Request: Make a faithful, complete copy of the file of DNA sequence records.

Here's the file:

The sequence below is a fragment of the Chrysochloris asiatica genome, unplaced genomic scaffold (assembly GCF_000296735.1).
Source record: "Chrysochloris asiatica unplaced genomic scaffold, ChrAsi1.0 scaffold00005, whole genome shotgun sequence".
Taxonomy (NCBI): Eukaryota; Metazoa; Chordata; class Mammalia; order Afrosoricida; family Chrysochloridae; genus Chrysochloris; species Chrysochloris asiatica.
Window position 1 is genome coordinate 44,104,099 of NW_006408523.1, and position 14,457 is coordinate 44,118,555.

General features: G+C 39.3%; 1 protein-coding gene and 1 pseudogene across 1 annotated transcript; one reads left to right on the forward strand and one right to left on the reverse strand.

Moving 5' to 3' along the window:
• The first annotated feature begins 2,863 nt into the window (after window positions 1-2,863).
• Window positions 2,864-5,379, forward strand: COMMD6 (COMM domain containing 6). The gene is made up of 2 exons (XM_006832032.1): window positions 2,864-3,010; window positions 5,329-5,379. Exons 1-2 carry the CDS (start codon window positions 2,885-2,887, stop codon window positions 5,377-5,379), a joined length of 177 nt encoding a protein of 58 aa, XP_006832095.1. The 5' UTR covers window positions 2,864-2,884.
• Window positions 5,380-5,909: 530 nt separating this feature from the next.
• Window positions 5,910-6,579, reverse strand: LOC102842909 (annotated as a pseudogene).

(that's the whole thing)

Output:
The sequence below is a fragment of the Chrysochloris asiatica genome, unplaced genomic scaffold (assembly GCF_000296735.1).
Source record: "Chrysochloris asiatica unplaced genomic scaffold, ChrAsi1.0 scaffold00005, whole genome shotgun sequence".
Taxonomy (NCBI): Eukaryota; Metazoa; Chordata; class Mammalia; order Afrosoricida; family Chrysochloridae; genus Chrysochloris; species Chrysochloris asiatica.
Window position 1 is genome coordinate 44,104,099 of NW_006408523.1, and position 14,457 is coordinate 44,118,555.

General features: G+C 39.3%; 1 protein-coding gene and 1 pseudogene across 1 annotated transcript; one reads left to right on the forward strand and one right to left on the reverse strand.

Moving 5' to 3' along the window:
• The first annotated feature begins 2,863 nt into the window (after window positions 1-2,863).
• Window positions 2,864-5,379, forward strand: COMMD6 (COMM domain containing 6). The gene is made up of 2 exons (XM_006832032.1): window positions 2,864-3,010; window positions 5,329-5,379. Exons 1-2 carry the CDS (start codon window positions 2,885-2,887, stop codon window positions 5,377-5,379), a joined length of 177 nt encoding a protein of 58 aa, XP_006832095.1. The 5' UTR covers window positions 2,864-2,884.
• Window positions 5,380-5,909: 530 nt separating this feature from the next.
• Window positions 5,910-6,579, reverse strand: LOC102842909 (annotated as a pseudogene).